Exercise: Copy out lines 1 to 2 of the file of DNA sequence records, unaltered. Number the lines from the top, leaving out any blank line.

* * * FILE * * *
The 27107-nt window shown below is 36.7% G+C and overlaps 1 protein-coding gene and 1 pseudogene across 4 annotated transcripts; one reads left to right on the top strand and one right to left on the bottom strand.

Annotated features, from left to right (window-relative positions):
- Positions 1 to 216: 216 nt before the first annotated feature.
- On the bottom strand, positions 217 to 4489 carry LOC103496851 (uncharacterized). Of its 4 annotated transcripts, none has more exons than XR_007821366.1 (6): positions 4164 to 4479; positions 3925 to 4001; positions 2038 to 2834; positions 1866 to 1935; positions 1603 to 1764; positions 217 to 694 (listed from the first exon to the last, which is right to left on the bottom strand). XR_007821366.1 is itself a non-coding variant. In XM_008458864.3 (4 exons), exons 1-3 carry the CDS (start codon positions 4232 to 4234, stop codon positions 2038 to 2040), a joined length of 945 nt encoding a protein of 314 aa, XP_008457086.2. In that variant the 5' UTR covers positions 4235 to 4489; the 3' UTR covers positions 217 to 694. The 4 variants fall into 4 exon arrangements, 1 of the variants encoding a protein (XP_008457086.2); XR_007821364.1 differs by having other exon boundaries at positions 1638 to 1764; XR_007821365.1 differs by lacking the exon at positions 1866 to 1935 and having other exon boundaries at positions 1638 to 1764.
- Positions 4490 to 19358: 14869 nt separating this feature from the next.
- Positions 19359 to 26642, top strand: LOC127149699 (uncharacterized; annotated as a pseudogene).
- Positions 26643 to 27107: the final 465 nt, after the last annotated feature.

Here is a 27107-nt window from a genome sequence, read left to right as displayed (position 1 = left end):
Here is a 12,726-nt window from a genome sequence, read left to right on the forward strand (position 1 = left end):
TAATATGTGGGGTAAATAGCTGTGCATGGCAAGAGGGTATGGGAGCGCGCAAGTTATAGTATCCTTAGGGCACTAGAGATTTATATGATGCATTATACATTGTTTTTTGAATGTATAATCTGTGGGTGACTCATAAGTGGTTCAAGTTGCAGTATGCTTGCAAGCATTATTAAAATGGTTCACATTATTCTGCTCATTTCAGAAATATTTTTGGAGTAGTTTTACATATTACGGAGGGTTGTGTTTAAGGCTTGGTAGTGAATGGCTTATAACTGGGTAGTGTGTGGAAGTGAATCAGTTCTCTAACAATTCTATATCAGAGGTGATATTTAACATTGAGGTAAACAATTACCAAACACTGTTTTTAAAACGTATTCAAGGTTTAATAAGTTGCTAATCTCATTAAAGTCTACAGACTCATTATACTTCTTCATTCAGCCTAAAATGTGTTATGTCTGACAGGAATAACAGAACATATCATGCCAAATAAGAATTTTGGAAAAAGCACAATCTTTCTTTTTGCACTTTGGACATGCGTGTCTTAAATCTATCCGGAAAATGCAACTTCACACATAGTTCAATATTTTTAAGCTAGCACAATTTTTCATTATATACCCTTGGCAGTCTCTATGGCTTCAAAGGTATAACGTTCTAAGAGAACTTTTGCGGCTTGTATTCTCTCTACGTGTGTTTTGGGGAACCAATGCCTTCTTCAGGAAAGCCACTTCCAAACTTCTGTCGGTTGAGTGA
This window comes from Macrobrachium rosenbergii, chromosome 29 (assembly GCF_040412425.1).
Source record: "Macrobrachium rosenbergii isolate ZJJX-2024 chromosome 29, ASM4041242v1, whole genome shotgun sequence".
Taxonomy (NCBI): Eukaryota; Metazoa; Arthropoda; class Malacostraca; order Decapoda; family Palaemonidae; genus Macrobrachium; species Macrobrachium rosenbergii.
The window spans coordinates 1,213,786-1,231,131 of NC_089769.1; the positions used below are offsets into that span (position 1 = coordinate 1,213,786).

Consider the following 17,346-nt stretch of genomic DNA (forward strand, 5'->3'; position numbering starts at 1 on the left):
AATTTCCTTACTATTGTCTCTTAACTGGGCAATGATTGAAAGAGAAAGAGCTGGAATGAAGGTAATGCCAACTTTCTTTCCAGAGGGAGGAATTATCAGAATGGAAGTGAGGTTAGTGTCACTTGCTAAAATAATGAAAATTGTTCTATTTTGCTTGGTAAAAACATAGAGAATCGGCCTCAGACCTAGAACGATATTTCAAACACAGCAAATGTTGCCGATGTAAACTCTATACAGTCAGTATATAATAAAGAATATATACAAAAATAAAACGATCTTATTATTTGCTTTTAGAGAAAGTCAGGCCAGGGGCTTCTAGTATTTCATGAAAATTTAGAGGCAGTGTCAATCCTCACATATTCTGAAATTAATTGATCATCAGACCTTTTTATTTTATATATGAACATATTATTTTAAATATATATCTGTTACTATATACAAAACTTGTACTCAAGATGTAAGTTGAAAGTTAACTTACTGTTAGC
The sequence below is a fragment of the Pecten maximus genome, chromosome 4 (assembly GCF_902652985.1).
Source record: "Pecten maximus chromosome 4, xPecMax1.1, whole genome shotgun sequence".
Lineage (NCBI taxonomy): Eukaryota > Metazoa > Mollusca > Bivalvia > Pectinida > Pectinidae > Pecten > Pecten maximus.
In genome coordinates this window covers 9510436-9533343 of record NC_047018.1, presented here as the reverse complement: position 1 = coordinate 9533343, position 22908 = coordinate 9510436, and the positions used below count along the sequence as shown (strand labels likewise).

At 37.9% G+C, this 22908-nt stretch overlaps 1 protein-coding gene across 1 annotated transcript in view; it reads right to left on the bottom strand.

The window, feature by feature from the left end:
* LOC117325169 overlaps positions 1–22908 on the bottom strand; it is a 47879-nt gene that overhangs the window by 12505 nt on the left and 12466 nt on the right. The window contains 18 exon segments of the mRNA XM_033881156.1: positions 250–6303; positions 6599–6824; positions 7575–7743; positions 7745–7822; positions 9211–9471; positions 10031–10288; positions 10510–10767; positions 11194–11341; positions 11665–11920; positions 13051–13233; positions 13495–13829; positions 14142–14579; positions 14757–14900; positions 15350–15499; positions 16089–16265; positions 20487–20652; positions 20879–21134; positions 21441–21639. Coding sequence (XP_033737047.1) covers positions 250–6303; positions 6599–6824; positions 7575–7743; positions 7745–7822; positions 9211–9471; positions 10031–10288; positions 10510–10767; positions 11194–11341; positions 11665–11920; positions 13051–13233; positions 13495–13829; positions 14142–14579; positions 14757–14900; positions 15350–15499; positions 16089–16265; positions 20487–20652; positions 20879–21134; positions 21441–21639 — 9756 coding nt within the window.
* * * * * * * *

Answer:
The 27107-nt window shown below is 36.7% G+C and overlaps 1 protein-coding gene and 1 pseudogene across 4 annotated transcripts; one reads left to right on the top strand and one right to left on the bottom strand.

Annotated features, from left to right (window-relative positions):